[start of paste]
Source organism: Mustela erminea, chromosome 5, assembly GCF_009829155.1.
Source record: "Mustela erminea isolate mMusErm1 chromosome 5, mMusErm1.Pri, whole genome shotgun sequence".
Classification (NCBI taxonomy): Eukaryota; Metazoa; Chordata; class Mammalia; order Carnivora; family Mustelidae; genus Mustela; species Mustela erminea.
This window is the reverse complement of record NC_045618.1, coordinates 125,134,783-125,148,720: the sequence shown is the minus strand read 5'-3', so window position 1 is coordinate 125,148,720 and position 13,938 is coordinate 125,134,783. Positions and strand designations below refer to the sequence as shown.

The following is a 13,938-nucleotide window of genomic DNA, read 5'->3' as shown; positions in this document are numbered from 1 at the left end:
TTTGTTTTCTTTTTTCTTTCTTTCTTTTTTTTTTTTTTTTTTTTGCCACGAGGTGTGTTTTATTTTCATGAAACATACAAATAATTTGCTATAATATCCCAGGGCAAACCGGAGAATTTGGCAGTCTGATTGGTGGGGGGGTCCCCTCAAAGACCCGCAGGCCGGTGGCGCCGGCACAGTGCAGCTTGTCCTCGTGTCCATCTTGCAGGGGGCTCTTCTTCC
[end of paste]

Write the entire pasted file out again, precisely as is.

Source organism: Mustela erminea, chromosome 5, assembly GCF_009829155.1.
Source record: "Mustela erminea isolate mMusErm1 chromosome 5, mMusErm1.Pri, whole genome shotgun sequence".
Classification (NCBI taxonomy): Eukaryota; Metazoa; Chordata; class Mammalia; order Carnivora; family Mustelidae; genus Mustela; species Mustela erminea.
This window is the reverse complement of record NC_045618.1, coordinates 125,134,783-125,148,720: the sequence shown is the minus strand read 5'-3', so window position 1 is coordinate 125,148,720 and position 13,938 is coordinate 125,134,783. Positions and strand designations below refer to the sequence as shown.

The following is a 13,938-nucleotide window of genomic DNA, read 5'->3' as shown; positions in this document are numbered from 1 at the left end:
TTTGTTTTCTTTTTTCTTTCTTTCTTTTTTTTTTTTTTTTTTTTGCCACGAGGTGTGTTTTATTTTCATGAAACATACAAATAATTTGCTATAATATCCCAGGGCAAACCGGAGAATTTGGCAGTCTGATTGGTGGGGGGGTCCCCTCAAAGACCCGCAGGCCGGTGGCGCCGGCACAGTGCAGCTTGTCCTCGTGTCCATCTTGCAGGGGGCTCTTCTTCC